The moose (Alces americanus) is a large deer species found in North America and Siberia. Some sources indicate that they are the same species as the Eurasian elk, Alces alces, but a different subspecies.
Moose are the largest species of deer and can stand from 4.5 to almost 7 feet high. They weigh 440-1,500 pounds with males being heavier. Males have large, wide antlers covered with a layer of skin called velvet. Moose are covered with thick brown fur ideal for cold climates.
The moose inhabits boreal forests with moist conditions. They feed on bark, roots, twigs, and shoots. In the summer, they feed on various aquatic vegetation.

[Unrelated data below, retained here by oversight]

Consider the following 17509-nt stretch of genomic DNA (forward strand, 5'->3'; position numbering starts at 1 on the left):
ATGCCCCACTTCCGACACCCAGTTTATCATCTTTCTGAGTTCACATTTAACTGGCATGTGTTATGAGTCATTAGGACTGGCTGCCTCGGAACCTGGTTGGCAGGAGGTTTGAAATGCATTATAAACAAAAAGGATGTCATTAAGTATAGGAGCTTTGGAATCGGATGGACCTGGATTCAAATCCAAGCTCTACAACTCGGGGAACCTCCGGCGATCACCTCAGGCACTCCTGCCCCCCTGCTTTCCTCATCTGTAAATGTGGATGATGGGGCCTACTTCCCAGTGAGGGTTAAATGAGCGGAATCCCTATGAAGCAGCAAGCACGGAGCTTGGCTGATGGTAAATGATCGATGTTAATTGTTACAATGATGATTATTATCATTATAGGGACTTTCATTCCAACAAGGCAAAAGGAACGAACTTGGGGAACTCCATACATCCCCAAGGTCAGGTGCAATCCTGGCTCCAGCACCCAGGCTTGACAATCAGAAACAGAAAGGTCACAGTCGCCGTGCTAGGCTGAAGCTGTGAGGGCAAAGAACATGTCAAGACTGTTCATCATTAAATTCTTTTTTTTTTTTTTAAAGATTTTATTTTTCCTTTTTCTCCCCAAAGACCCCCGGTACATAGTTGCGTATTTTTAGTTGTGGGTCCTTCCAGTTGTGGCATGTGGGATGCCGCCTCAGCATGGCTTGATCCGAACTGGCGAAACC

Moose mate in September or October. Polygamous, the largest males may mate with several females. After gestation period of 8 months, a single calf is born, or sometimes twins if food is abundant. The young are weaned at 5 months and stay with their mother for a year. They are ready to breed at 4 or 5 years of age.
The moose is listed as least concern by the IUCN. Hunting does not severely impact their populations, and they are tolerant of secondary habitats.